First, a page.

Not that I think Raimi did anything great with it, but Amazing introduces it with a scene where Peter uses it to involuntarily beats the shit out of a bunch of innocent people on a subway. For some reason, his Spidey-Sense doesn’t just inform him of danger, it makes him immediately punch that danger. It’s just weird and does nothing for my opinion of that Garfield’s Peter Parker is a dick.


figures out a very clever way to make Peter responsible for Uncle Ben’s death without the wrestling match insanity (RIP Bonesaw), and I get what Amazing was trying to do by having Ben gunned down by a random crook — by not giving him a dying scene, it becomes more of a random, senseless crime, and a bit more realism — but I’m sorry, I need that “With great power comes great responsibility” line. Amazing‘s equivalent is for Uncle Ben to say “If you have the chance to be good, you should be good”, which is just a more awkward, less succinct variation of the original. If you had to have Uncle Ben give a hamfisted moral lesson to Peter right before he kicks it, why not use the beloved original instead of a crappy copy?


I wasn’t a fan of the original Raimi outfit, but compared to the new one, it seems kind of quaint. However, I must admit the new one looks great in motion, even though god help me it looks like its made of basketballs.


This is kind of unfair, since few comic book villains can stand up to Willem Dafoe’s wonderfully deranged Green Goblin. But even without that, I enjoyed Peter’s faux father relationship with Osborn and how that screwed up Harry, and how it gets twisted along with Norman’s mind. Amazing tries to replicate that with Connors having known Pete’s parents, but since the movie drops the whole parents angle pretty quick, it comes to nothing (and is weird since Peter barely bothers to even ask Dr. Connors about his folks). Then it tries to say Peter “created” the Lizard by giving him the missing part of his formula, except it’s just an equation and Peter hardly held a gun to Connors head to make him his test the serum.


Dafoe/Osborn takes a dangerous serum, goes crazy, then mostly tries to kill Spider-Man. Simple, but effective. Ifans/Connors takes a dangerous serum, goes crazy, then occasionally tries to kill Spider-Man while making a plan to turn everybody in NYC into lizard people because they are lonely. Lizards apparently lead rich social lives. Who knew?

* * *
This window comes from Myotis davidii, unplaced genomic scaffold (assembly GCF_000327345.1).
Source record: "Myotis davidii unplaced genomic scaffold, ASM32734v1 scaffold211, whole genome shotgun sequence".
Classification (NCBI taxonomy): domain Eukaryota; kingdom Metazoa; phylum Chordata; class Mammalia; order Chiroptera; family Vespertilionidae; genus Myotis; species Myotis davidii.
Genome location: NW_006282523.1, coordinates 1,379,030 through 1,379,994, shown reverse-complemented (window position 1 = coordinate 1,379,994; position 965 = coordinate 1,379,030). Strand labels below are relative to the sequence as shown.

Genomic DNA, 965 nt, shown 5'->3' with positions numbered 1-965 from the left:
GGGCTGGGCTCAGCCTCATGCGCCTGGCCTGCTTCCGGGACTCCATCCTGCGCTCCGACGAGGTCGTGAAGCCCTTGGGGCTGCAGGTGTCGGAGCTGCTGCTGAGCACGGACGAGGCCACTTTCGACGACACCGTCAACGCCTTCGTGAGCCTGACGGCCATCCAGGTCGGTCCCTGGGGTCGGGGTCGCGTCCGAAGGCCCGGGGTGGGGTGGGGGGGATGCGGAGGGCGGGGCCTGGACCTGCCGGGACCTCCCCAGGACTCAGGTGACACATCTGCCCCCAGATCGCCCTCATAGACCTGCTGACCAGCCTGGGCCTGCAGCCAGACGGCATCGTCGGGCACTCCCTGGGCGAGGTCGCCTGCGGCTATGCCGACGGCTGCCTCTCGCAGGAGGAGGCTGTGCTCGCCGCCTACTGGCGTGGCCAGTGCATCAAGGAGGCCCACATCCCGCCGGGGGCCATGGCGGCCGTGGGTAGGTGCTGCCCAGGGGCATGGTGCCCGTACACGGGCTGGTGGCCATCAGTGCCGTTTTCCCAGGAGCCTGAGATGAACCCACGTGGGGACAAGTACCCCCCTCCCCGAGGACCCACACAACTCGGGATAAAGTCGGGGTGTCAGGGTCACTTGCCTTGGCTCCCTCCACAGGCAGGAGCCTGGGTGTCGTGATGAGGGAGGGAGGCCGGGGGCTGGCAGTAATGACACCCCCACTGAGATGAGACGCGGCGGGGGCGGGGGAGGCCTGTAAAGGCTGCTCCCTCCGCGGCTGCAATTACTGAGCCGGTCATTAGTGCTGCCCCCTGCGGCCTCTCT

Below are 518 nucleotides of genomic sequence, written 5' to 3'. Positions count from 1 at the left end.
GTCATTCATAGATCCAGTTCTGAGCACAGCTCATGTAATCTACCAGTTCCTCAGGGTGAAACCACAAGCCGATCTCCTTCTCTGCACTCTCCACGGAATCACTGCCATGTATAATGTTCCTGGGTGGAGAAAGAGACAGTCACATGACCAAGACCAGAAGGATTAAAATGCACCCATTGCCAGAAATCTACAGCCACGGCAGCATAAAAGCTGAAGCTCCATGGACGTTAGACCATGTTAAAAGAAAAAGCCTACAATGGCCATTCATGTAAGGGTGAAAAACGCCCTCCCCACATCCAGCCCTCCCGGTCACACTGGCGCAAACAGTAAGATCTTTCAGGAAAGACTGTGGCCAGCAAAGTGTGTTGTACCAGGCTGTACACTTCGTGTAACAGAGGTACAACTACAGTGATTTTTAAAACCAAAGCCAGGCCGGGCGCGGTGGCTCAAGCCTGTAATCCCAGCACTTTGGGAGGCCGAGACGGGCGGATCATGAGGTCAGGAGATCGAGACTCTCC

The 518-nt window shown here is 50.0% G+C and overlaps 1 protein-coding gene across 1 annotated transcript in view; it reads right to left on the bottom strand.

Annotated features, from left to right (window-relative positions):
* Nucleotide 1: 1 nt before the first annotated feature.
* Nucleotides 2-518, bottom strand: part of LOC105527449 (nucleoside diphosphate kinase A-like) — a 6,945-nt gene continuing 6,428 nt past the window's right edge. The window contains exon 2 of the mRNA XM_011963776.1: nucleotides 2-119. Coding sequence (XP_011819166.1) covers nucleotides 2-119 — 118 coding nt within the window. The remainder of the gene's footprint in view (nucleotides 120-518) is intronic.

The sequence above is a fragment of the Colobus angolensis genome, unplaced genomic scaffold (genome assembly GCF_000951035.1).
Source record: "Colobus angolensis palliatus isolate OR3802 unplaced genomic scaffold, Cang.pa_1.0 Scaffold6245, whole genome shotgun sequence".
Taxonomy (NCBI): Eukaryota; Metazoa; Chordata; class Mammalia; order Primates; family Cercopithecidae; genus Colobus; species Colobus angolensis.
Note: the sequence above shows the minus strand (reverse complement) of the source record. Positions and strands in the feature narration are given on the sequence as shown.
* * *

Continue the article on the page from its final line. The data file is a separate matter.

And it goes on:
Seriously, all of Amazing’s webslinging and fight scenes were great. So many classic Spider-Man poses are hit. The webs are used really, really well in the fights. The fight choreography is just great.


You can look at this one of two ways: 1) the subway scene in Spider-Man 2 where he saves a train with his mask off and everyone refuses to give away his identity, which I thought was schmaltzy but earned, or 2) the fact there is no schmaltzy scene in Raimi’s first Spider-Man. Meanwhile, in Amazing, Spider-Man saves a kid whose dad happens to somehow be connected to every crane worker in the city, and there just happen to be cranes spaced equally apart down the same avenue, and oh Spider-Man got hurt and he can’t get to Oscorp tower in time, and the crane dude sees it and gets all the cranes positioned over the avenue in about two minutes so Spidey can websling easily and quickly to the tower. It’s about as subtle as a Dr. Octopus giving a prostate exame, and the fact that it happens in the very first movie — after Spider-Man has saved less than a dozen people, tops — makes it all the cheaper.


Raimi’s Spider-Man was more fun.

I really, really hate the intimation that Peter’s dad did something to Peter that made him “destined” to be a superhero/get spider powers/whatever. I genuinely feel it cheapens the character.

However, Amazing Spider-Man never feels more like Spider-Man than when the Lizard attacks Peter at the school. Great stuff. Possibly my favorite scene of all Spidey movies, perhaps after the scene where Tobey discovers his powers.

Apparently that spider also bit Andrew Garfield’s shoes, because they stick to walls just like his hands do. I assume Raimi’s Spider-Man did this occasionally too, although I don’t remember it.

In case you were wondering if Andrew Garfield takes his mask off as much as Tobey Maguire did… yes. Very much so. I don’t blame either of ’em, though — that’s just the problem with having good, big budget superhero movies. It’s hard to act behind a mask, and if you’re paying qualified actors, mass audiences want to see their faces anyways. Sorry about that. It’s the price we pay. Personally, I’ll take it.

The Flash bully character is ridiculously clich? in Amazing, and really stands out as terrible with the more serious, solemn vibe Amazing is going for. This means when Flash suddenly is nice to Peter, it’s extra sudden and out of nowhere. It’s something Raimi’s goofier, more comic book-y movie pulled off that Amazing can’t.

Hey, director Mark Webb — I get what you were trying to do when Connors uses his faux arm to catch Spidey before he falls off the building (the Lizard had broken his webshooters a bit before) but Spider-Man’s most notable power is that he can stick to things. Even without webshooters, he should have been fine.

HOLY SHIT WAS THE SCORE BAD. It was absurdly overblown, incredibly trite, and made every scene cheaper with its utter lack of subtlety. In a movie like Amazing Spider-Man, I should never notice the score — but it was so brazen and loud and pompous that I never stopped noticing it. They say music is supposed to have a message, and if so, then composer James Horner was trying to tell the audience “FEEL [INSERT EMOTION HERE] AS HARD AS YOU CAN OR I WILL KICK YOUR FUCKING TEETH IN.”